“Standards on comfort and service keep rising,” said Sandhu. “It’s just good business to make these improvements, particularly when the hospitality industry is so competitive.”
Last month, Spokane-based Red Lion Hotels Corporation (RLHC) announced it had sold the 40-year-old hotel to Edge Hospitality after more than a year on the market. The Wenatchee Red Lion was the last of six hotels to be sold as the 50-property company cuts away underperforming hotels in small cities to focus on more profitable properties in metro areas.
Located at 1225 N. Wenatchee Ave., the local hotel is the second Red Lion bought by Sandhu’s family in the last eight months. In May, Sandhu oversaw the purchase of the Red Lion Columbia Center in Kennewick, where he’s also serving as general manager until a more permanent top exec is hired.
Sandhu’s hands-on involvement in the two properties was a major condition of both sales by former owner RLHC, he said. “They wanted to make sure I was in the hotels and helping make day-to-day decisions, that I was gaining the experience to make these hotels real successes.”
The Wenatchee Red Lion originally opened in 1974 as a Thunderbird motel, one of 22 Thunderbird properties around the Pacific Northwest at the time. The original estimated cost of the Wenatchee hotel, which was built on 3 1/2 acres, was between $2.5 million and $3 million.
The Thunderbird chain was sold to Red Lion in 1984 and then sold again to Doubletree in 1996. All but 19 of the acquired Red Lions were rebranded as Doubletree hotels, with Wenatchee’s property remaining a Red Lion. WestCoast Hospitality bought the Red Lion hotels in 2001 and rebranded itself as Red Lion Hotels Company (RLHC) in 2006.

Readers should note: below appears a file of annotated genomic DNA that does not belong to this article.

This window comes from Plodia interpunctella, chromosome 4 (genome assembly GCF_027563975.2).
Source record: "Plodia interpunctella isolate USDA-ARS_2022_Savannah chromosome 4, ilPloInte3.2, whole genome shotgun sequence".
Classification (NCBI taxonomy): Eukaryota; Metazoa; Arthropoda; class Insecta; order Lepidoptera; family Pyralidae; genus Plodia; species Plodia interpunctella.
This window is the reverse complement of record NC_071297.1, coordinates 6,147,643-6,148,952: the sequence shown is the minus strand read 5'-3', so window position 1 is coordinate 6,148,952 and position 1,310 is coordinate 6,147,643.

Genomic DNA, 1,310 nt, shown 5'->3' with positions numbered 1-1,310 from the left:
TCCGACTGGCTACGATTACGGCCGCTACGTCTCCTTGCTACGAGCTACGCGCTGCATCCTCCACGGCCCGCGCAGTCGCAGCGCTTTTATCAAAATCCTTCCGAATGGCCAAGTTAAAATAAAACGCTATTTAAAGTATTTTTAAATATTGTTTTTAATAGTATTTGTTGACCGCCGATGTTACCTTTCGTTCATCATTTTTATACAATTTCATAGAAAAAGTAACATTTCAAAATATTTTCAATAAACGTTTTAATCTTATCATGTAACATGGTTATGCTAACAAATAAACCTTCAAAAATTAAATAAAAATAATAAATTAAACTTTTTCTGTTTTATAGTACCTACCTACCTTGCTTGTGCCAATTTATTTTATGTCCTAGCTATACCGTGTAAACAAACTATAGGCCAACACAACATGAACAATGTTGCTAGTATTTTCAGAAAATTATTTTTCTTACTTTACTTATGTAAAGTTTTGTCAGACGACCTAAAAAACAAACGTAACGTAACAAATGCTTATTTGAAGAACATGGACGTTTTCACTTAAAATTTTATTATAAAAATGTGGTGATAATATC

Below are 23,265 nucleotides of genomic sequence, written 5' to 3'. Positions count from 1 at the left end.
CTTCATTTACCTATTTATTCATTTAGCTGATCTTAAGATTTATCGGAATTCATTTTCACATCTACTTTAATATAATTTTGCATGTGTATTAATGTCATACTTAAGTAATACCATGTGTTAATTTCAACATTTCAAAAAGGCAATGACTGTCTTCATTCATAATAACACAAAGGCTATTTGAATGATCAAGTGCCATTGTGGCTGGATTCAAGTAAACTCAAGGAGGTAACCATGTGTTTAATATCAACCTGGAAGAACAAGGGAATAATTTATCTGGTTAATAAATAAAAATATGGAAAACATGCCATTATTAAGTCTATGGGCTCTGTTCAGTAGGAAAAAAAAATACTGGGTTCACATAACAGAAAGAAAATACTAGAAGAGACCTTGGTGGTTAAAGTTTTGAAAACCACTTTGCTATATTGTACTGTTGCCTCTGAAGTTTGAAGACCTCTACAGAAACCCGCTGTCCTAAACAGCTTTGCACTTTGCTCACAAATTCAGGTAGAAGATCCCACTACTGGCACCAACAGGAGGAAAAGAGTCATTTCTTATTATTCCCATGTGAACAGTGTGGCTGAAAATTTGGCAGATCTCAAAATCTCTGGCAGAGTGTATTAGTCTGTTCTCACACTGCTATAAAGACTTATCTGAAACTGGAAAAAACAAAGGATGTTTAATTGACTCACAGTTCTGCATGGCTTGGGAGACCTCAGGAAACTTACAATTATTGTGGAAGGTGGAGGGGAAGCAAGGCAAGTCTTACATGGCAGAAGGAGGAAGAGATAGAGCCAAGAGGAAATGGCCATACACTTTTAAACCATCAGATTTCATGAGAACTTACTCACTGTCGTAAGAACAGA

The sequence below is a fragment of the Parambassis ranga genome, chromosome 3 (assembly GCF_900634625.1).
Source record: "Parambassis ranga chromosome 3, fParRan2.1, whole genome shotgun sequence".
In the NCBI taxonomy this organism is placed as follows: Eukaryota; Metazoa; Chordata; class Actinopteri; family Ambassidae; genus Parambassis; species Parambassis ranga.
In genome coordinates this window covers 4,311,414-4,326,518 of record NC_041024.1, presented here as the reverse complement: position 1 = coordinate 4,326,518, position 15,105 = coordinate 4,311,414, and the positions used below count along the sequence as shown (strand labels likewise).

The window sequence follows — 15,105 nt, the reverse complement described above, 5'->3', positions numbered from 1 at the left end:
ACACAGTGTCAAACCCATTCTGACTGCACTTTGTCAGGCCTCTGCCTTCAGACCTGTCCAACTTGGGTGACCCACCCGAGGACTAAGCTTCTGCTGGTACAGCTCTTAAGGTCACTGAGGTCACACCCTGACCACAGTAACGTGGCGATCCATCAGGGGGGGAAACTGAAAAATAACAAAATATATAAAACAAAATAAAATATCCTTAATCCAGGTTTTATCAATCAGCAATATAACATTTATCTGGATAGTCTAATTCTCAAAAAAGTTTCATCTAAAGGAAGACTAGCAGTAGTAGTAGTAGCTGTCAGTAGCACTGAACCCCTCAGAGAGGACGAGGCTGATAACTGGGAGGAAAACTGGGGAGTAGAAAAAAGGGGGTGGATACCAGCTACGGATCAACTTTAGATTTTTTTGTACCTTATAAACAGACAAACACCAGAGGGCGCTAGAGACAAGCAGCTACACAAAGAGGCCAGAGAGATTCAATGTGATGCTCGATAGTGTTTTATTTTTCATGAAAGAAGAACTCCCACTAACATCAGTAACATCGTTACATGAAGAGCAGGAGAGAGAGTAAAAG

Sandhu, part of a third-generation immigrant family that settled decades ago in California, moved with his family to Tri-Cities about 12 years ago. About the same time, his family bought their first hotel in Idaho and then a second hotel near Salem, Ore. “I’ve been around hotels and management since I was a teenager,” he said.
He attended the University of Washington as a pre-med and pre-dental student, but found he was better suited to business. He finished up his college career with an MBA from Western Washington University in Bellingham.
“For me, part of Wenatchee’s attraction is that it reminds me a little bit of Bellingham,” said Sandhu. The thriving downtown, the interest in outdoor recreation, the big-city amenities in a small-city environment and … “It has a Gold’s Gym,” he said. “We have one in Kennewick, too, and I’ve found that’s where I do some of my best thinking.”
Immediate improvements at the hotel will include major upgrades to guests rooms, including the new flat-screen TVs, bedding, curtains, furniture and air-conditioning units. The cafe and bar will also be spruced-up, with continuation of the breakfast buffet for guests and expanded service — open to the public for breakfast, lunch and dinner — in the months to come. The ballrooms are in pretty good shape, he said. “But more efficient, more versatile lighting will be installed.”
On the outside, passers-by will see new paint and replacement of the Red Lion sign on Wenatchee Avenue. Not so noticeable — “but high priority,” he said — are repairs to the roof and guest room balconies.
Sandhu said he’s hoping this first stage of improvements will be finished by early summer, the hotel’s busiest time of year.
The hotel will also begin to upgrade guest services, said the new owner, “to improve our connection with the people who stay here.” Top priority: the hotel will step away from Red Lion’s central reservation service to begin taking guest reservation on-site in Wenatchee. Hotel employees can then give first-hand info to guests about room amenities, room availability, weather and tips on what’s happening around town.